The History Hour-logo

The History Hour


From World War II to the Arab Spring, history told by the people who were there.

From World War II to the Arab Spring, history told by the people who were there.
More Information


United Kingdom




From World War II to the Arab Spring, history told by the people who were there.




Apollo 8

At Christmas 1968, the biggest audience in TV history watched NASA's Apollo 8 mission beam back the first pictures from an orbit around the Moon. The broadcast captured the world's imagination and put America ahead of the Soviet Union in the Cold War battle to make the first lunar landing. Plus, the rape of Nanking, WWII spy drama in the Netherlands and the woman who revolutionised the treatment of the dying. Picture: The Earth as seen from the Moon, photographed by the Apollo 8 crew (NASA)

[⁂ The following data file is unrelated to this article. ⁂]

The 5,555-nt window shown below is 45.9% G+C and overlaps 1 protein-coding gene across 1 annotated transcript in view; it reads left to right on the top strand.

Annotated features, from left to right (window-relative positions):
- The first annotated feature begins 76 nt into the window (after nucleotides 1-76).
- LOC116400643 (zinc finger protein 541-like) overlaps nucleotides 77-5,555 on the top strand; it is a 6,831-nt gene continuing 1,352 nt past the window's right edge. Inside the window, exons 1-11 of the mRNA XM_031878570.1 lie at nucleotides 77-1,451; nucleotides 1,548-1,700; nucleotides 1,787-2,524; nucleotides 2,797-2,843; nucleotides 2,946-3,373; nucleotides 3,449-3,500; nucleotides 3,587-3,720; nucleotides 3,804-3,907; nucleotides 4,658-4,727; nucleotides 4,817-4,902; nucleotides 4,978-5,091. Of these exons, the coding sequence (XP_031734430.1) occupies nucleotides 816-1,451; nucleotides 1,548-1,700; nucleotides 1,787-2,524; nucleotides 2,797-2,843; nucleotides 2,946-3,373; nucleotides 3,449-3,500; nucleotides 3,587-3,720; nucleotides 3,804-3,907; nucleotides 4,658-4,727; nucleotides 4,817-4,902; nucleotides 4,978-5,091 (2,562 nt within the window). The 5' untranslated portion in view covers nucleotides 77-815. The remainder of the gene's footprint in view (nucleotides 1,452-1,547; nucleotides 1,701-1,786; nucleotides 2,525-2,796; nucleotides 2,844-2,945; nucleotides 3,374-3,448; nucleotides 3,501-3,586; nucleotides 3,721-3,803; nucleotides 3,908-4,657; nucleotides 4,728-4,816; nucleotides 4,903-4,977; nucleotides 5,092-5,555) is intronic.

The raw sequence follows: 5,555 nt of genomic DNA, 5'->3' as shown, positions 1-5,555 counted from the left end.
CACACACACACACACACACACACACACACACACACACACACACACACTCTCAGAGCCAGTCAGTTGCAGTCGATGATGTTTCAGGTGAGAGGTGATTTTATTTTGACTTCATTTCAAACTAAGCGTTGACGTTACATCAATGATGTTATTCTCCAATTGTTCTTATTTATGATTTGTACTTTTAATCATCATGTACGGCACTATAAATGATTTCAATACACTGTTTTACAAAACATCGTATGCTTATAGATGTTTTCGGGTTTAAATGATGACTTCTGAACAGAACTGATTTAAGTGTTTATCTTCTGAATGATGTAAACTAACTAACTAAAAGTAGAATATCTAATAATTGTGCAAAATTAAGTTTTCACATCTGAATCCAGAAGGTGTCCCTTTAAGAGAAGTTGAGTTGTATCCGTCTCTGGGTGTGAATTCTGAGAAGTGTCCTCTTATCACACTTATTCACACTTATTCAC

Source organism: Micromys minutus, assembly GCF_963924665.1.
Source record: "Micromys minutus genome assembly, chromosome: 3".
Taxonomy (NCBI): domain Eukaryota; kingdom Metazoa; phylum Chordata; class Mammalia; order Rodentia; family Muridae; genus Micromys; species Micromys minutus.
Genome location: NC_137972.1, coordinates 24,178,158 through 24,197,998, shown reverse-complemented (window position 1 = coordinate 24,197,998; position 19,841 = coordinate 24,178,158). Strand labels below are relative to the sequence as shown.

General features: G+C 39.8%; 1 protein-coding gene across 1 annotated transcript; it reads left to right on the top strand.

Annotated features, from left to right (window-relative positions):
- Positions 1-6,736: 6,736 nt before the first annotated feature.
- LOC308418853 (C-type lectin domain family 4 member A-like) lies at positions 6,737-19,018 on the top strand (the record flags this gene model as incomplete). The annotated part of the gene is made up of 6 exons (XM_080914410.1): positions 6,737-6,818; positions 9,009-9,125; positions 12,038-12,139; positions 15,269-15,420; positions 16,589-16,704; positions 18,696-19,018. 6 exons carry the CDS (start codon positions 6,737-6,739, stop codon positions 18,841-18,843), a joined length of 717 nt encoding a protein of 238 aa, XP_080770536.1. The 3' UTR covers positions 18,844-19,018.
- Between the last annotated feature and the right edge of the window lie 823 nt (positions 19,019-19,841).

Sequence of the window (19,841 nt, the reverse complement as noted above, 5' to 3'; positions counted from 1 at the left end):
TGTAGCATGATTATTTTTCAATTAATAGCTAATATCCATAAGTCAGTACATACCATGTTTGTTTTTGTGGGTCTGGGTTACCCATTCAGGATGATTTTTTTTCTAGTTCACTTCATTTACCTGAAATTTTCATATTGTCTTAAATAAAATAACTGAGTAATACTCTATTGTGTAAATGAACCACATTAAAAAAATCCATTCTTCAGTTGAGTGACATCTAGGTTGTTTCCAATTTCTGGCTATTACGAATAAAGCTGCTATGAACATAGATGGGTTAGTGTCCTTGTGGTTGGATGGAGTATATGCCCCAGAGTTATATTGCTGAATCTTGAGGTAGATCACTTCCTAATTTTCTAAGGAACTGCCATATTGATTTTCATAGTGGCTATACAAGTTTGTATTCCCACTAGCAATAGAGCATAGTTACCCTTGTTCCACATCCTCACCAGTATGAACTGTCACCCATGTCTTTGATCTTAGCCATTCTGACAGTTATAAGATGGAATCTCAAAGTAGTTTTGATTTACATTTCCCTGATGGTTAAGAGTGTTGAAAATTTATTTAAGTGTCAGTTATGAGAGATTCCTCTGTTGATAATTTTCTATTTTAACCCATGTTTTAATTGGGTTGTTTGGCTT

Adopted By The Man Who Killed My Family

A child survivor of a Guatemalan army massacre during the country's brutal civil war, the women who cleared up post war Berlin, plus Armenia's 1988 earthquake, how Bokassa became Emperor of the Central African Republic, and Angela Merkel's rise to power. Photo: Ramiro as a child in Guatemala (R.Osorio)


The Man Who Inspired Britain's First Aids Charity

The first man in Britain to die of AIDS, whale hunting in the South Atlantic in the 1950s, how Norway voted not to join the EU, the American adventurer who inspired the Indiana Jones stories, and Saddam Hussein's draining of Iraq's southern marshes in a bid to flush out his opponents. Picture: Terrence Higgins (Courtesy: Dr Rupert Whitaker)


The 'Braceros' - America's Mexican Guest Workers